God’s love and acceptance is not based on our victories or screw-ups, but on Christ’s forgiveness through the cross. 

Let the words of Jesus sink deep into your life so that you ooze the grace of God in your life. Camels cannot pass through the needle’s eye through dieting, positive thoughts of belief, or luck. It happens not because the camel can squeeze through the narrowness of the needle’s eye but because there is a wideness in God’s mercy. God’s grace will pull you through. Unlike the rich young man, once you hear and understand that piece of delightful news, you do not walk away sad but with boundless joy. 

God of wisdom, help me in the mess of my finances; in my fear of taking charge of the resources entrusted to my care; in my preference for ignorance  over honest acknowledgment of the ways I use and fail to use my wealth; in my anxiety over debt, and in all the pressures of my financial life.  Help me to take one step at a time toward honoring you through my use of money and honoring others from whom I buy and borrow.  Make me humble to seek counsel, grateful for my abundance, prudent with my limited means, and patient with myself as I seek to be a better steward of all you have given me. Amen.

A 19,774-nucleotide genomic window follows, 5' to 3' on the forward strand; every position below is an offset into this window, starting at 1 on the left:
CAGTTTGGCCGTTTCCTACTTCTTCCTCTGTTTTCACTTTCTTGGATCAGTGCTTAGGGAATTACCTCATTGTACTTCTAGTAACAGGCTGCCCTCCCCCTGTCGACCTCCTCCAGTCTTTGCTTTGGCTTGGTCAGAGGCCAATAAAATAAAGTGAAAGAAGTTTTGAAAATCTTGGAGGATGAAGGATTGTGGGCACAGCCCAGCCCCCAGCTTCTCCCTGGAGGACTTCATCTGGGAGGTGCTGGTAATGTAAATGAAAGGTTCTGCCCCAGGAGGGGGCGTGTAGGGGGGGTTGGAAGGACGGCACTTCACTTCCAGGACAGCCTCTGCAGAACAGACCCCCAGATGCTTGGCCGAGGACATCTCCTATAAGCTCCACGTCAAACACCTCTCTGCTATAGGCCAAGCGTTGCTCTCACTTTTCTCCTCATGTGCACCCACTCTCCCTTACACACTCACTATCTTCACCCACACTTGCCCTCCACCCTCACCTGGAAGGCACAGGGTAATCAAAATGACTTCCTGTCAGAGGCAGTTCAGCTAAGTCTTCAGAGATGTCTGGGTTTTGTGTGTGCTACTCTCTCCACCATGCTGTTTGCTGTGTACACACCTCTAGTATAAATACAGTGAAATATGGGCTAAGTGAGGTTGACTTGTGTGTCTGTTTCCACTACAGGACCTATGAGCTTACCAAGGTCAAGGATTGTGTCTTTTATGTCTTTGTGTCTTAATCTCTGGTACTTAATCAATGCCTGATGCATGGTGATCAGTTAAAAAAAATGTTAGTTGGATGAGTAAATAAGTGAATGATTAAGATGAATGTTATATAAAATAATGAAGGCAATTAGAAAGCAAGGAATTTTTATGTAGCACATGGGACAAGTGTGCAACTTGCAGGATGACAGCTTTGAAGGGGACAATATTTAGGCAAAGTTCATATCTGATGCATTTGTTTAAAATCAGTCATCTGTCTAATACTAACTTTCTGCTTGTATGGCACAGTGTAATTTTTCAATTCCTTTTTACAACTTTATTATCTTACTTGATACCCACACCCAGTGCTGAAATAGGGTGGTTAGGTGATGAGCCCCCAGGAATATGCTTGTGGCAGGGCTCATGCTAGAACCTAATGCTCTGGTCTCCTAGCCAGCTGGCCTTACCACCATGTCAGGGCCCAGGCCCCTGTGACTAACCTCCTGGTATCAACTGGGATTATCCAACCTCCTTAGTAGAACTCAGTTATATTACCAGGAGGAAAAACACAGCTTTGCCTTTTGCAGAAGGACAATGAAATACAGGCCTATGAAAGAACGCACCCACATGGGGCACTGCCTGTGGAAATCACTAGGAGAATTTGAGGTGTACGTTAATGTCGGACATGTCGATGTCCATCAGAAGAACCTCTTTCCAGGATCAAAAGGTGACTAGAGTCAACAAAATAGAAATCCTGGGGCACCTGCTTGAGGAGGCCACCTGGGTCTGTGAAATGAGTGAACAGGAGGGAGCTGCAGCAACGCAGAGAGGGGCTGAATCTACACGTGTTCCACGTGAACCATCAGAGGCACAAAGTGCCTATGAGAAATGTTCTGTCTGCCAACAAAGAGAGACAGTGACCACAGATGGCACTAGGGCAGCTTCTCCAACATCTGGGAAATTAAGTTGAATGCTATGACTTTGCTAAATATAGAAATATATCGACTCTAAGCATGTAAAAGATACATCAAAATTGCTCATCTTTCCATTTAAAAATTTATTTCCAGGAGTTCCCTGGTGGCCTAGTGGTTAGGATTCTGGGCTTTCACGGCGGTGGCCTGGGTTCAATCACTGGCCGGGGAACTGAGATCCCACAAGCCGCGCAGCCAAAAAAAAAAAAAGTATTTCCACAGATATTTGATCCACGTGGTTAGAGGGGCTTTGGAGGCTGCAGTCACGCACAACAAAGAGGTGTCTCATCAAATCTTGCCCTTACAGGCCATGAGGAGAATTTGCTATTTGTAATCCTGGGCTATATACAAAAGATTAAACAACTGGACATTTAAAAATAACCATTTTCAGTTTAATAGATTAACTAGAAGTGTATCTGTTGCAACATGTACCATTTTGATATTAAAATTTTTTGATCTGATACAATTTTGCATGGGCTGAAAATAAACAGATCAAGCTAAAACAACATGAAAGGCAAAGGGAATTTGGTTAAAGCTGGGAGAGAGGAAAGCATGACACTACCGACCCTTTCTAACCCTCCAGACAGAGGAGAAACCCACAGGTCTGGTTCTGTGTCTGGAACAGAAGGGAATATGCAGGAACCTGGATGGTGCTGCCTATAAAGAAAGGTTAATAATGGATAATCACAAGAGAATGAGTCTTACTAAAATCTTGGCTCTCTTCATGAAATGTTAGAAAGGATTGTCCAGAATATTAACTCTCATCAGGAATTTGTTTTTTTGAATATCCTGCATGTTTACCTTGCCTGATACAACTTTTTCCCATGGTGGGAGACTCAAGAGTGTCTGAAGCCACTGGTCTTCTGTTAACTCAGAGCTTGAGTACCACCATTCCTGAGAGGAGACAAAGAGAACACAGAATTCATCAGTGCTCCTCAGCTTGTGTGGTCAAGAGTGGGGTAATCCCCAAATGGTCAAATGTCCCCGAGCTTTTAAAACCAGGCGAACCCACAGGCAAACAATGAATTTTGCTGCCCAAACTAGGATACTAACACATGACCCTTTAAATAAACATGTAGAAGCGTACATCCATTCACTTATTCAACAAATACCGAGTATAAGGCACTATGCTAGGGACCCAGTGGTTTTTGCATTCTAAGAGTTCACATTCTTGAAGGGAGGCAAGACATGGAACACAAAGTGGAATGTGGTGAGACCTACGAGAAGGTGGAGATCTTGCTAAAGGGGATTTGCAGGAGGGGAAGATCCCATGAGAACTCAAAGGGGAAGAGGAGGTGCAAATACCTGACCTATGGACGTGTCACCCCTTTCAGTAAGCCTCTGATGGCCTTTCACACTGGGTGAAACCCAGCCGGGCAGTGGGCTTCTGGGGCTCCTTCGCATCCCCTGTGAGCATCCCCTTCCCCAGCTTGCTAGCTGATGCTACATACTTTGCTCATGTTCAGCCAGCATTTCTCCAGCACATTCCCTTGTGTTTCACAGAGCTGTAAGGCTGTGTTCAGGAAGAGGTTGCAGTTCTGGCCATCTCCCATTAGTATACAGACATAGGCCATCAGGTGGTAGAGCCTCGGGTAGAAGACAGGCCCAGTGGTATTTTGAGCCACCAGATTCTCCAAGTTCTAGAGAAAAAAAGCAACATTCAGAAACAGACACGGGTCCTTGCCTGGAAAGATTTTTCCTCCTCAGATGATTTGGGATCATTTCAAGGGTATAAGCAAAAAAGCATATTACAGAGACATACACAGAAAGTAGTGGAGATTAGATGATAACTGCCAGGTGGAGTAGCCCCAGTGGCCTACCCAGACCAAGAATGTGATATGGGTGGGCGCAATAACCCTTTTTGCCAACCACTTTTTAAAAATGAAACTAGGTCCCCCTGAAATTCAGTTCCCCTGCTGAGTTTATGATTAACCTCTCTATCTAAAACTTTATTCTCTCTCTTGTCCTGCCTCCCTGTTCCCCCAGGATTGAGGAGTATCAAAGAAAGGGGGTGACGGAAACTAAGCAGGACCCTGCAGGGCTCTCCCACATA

Mark 11:20-25 – Forgiveness

In the morning, as they went along, they saw the fig tree withered from the roots.Peter remembered and said to Jesus, “Rabbi, look! The fig tree you cursed has withered!”

“Have faith in God,” Jesus answered.“Truly I tell you, if anyone says to this mountain, ‘Go, throw yourself into the sea,’ and does not doubt in their heart but believes that what they say will happen, it will be done for them. Therefore, I tell you, whatever you ask for in prayer, believe that you have received it, and it will be yours. And when you stand praying, if you hold anything against anyone, forgive them, so that your Father in heaven may forgive you your sins.” (NIV)

Sometimes forgiveness seems about as possible as moving a mountain or withering a fig tree. Yet, it can be done. It needs to be done. An unforgiving spirit only causes gangrene of the soul and rots a person on the inside.

The heart of the good news in the Bible is forgiveness of sins. It comes through the person and work of Jesus Christ. Forgiveness is both an event, and a process. Forgiveness is to be a constant dynamic within our relationships because we live in a fallen world. People sin against us, and others hurt us. We sin against other people and hurt them, too. Relational pain is a reality this side of heaven. Revenge and/or passive-aggressive behavior are neither biblical nor healthy ways of handling our hurt. So, what is a person to do?